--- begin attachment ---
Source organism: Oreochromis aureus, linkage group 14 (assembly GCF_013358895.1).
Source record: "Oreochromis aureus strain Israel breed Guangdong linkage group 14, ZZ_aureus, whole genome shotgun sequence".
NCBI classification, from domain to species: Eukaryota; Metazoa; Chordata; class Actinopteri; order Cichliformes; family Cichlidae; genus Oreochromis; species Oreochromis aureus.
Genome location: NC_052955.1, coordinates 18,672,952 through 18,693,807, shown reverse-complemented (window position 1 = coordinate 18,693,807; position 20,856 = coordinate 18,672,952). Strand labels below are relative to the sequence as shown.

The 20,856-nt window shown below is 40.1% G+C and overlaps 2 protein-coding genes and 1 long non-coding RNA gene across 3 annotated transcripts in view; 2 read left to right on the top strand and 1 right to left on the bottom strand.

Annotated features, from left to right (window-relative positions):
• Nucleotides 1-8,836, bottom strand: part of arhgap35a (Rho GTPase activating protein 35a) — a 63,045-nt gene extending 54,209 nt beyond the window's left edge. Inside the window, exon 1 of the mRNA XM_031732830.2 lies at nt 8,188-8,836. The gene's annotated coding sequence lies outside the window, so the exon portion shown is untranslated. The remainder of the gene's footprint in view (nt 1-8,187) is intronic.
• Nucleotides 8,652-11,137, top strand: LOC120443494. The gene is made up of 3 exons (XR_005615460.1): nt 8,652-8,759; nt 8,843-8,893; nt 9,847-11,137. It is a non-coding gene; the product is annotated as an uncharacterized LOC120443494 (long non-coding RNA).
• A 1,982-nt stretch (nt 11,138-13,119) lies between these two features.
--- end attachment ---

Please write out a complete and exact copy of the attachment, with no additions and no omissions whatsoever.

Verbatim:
Source organism: Oreochromis aureus, linkage group 14 (assembly GCF_013358895.1).
Source record: "Oreochromis aureus strain Israel breed Guangdong linkage group 14, ZZ_aureus, whole genome shotgun sequence".
NCBI classification, from domain to species: Eukaryota; Metazoa; Chordata; class Actinopteri; order Cichliformes; family Cichlidae; genus Oreochromis; species Oreochromis aureus.
Genome location: NC_052955.1, coordinates 18,672,952 through 18,693,807, shown reverse-complemented (window position 1 = coordinate 18,693,807; position 20,856 = coordinate 18,672,952). Strand labels below are relative to the sequence as shown.

The 20,856-nt window shown below is 40.1% G+C and overlaps 2 protein-coding genes and 1 long non-coding RNA gene across 3 annotated transcripts in view; 2 read left to right on the top strand and 1 right to left on the bottom strand.

Annotated features, from left to right (window-relative positions):
• Nucleotides 1-8,836, bottom strand: part of arhgap35a (Rho GTPase activating protein 35a) — a 63,045-nt gene extending 54,209 nt beyond the window's left edge. Inside the window, exon 1 of the mRNA XM_031732830.2 lies at nt 8,188-8,836. The gene's annotated coding sequence lies outside the window, so the exon portion shown is untranslated. The remainder of the gene's footprint in view (nt 1-8,187) is intronic.
• Nucleotides 8,652-11,137, top strand: LOC120443494. The gene is made up of 3 exons (XR_005615460.1): nt 8,652-8,759; nt 8,843-8,893; nt 9,847-11,137. It is a non-coding gene; the product is annotated as an uncharacterized LOC120443494 (long non-coding RNA).
• A 1,982-nt stretch (nt 11,138-13,119) lies between these two features.